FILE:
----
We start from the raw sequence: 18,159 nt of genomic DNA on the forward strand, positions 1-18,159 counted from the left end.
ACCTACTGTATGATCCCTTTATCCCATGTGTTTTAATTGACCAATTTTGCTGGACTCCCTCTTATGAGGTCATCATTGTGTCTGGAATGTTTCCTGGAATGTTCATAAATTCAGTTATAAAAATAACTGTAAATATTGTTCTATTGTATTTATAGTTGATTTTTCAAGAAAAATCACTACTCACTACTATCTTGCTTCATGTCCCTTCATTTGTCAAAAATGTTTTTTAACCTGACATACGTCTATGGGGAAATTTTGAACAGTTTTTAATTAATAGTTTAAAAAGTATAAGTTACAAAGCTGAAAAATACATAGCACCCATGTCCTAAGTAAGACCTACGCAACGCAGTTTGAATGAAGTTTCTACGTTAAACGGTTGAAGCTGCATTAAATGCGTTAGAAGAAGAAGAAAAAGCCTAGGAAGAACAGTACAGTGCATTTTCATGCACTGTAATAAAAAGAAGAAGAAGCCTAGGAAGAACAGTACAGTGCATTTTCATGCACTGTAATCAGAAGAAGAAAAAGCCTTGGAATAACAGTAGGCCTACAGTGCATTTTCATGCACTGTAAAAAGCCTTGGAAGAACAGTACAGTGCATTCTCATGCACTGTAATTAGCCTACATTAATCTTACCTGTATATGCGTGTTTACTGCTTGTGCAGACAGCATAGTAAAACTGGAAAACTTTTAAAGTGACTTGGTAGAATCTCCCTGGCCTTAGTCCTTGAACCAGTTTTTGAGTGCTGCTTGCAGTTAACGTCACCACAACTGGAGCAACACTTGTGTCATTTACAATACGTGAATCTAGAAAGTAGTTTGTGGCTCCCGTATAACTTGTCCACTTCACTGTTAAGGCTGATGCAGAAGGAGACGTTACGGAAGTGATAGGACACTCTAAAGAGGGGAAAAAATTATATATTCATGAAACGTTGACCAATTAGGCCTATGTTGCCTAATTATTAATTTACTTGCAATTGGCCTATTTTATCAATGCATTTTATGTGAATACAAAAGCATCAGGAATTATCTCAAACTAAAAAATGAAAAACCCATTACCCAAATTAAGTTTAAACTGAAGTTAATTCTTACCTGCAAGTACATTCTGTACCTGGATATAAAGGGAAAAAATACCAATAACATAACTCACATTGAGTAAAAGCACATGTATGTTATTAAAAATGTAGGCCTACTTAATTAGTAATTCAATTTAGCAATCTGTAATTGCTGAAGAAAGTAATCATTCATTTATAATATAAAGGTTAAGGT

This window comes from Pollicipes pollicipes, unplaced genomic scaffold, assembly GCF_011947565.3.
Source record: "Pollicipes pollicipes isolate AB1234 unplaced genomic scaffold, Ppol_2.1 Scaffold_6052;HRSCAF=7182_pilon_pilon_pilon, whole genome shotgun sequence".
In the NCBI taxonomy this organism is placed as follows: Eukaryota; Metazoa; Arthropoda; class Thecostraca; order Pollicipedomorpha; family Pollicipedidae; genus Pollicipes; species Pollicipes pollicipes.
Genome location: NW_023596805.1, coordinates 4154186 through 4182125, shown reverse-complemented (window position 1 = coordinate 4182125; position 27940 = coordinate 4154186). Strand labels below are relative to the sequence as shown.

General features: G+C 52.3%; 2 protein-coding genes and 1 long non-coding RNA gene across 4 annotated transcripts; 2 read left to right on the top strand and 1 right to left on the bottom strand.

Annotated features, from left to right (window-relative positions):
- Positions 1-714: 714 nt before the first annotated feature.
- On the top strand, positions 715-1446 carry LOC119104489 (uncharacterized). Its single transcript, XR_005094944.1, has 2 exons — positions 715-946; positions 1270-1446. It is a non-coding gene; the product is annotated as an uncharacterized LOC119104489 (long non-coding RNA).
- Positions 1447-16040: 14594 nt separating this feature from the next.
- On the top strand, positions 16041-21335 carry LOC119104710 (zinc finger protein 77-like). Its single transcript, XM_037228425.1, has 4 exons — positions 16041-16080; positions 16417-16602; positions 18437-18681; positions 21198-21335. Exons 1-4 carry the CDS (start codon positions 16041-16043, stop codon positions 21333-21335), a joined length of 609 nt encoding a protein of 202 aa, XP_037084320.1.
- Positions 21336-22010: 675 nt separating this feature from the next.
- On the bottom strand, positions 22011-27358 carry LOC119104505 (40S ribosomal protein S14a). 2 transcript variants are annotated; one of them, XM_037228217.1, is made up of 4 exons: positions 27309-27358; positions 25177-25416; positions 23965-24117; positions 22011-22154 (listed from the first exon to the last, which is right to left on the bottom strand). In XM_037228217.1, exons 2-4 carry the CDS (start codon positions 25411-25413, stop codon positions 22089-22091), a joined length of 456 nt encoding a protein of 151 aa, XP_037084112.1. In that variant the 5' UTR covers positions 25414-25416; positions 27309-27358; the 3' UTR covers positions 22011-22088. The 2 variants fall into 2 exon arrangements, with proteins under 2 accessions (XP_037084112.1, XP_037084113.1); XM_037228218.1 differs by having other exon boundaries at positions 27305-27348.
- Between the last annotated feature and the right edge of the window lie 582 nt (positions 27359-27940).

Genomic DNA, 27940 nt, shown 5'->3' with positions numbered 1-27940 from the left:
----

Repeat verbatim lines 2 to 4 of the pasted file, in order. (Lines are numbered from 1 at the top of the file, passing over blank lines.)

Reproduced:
ACCTACTGTATGATCCCTTTATCCCATGTGTTTTAATTGACCAATTTTGCTGGACTCCCTCTTATGAGGTCATCATTGTGTCTGGAATGTTTCCTGGAATGTTCATAAATTCAGTTATAAAAATAACTGTAAATATTGTTCTATTGTATTTATAGTTGATTTTTCAAGAAAAATCACTACTCACTACTATCTTGCTTCATGTCCCTTCATTTGTCAAAAATGTTTTTTAACCTGACATACGTCTATGGGGAAATTTTGAACAGTTTTTAATTAATAGTTTAAAAAGTATAAGTTACAAAGCTGAAAAATACATAGCACCCATGTCCTAAGTAAGACCTACGCAACGCAGTTTGAATGAAGTTTCTACGTTAAACGGTTGAAGCTGCATTAAATGCGTTAGAAGAAGAAGAAAAAGCCTAGGAAGAACAGTACAGTGCATTTTCATGCACTGTAATAAAAAGAAGAAGAAGCCTAGGAAGAACAGTACAGTGCATTTTCATGCACTGTAATCAGAAGAAGAAAAAGCCTTGGAATAACAGTAGGCCTACAGTGCATTTTCATGCACTGTAAAAAGCCTTGGAAGAACAGTACAGTGCATTCTCATGCACTGTAATTAGCCTACATTAATCTTACCTGTATATGCGTGTTTACTGCTTGTGCAGACAGCATAGTAAAACTGGAAAACTTTTAAAGTGACTTGGTAGAATCTCCCTGGCCTTAGTCCTTGAACCAGTTTTTGAGTGCTGCTTGCAGTTAACGTCACCACAACTGGAGCAACACTTGTGTCATTTACAATACGTGAATCTAGAAAGTAGTTTGTGGCTCCCGTATAACTTGTCCACTTCACTGTTAAGGCTGATGCAGAAGGAGACGTTACGGAAGTGATAGGACACTCTAAAGAGGGGAAAAAATTATATATTCATGAAACGTTGACCAATTAGGCCTATGTTGCCTAATTATTAATTTACTTGCAATTGGCCTATTTTATCAATGCATTTTATGTGAATACAAAAGCATCAGGAATTATCTCAAACTAAAAAATGAAAAACCCATTACCCAAATTAAGTTTAAACTGAAGTTAATTCTTACCTGCAAGTACATTCTGTACCTGGATATAAAGGGAAAAAATACCAATAACATAACTCACATTGAGTAAAAGCACATGTATGTTATTAAAAATGTAGGCCTACTTAATTAGTAATTCAATTTAGCAATCTGTAATTGCTGAAGAAAGTAATCATTCATTTATAATATAAAGGTTAAGGT

This window comes from Pollicipes pollicipes, unplaced genomic scaffold, assembly GCF_011947565.3.
Source record: "Pollicipes pollicipes isolate AB1234 unplaced genomic scaffold, Ppol_2.1 Scaffold_6052;HRSCAF=7182_pilon_pilon_pilon, whole genome shotgun sequence".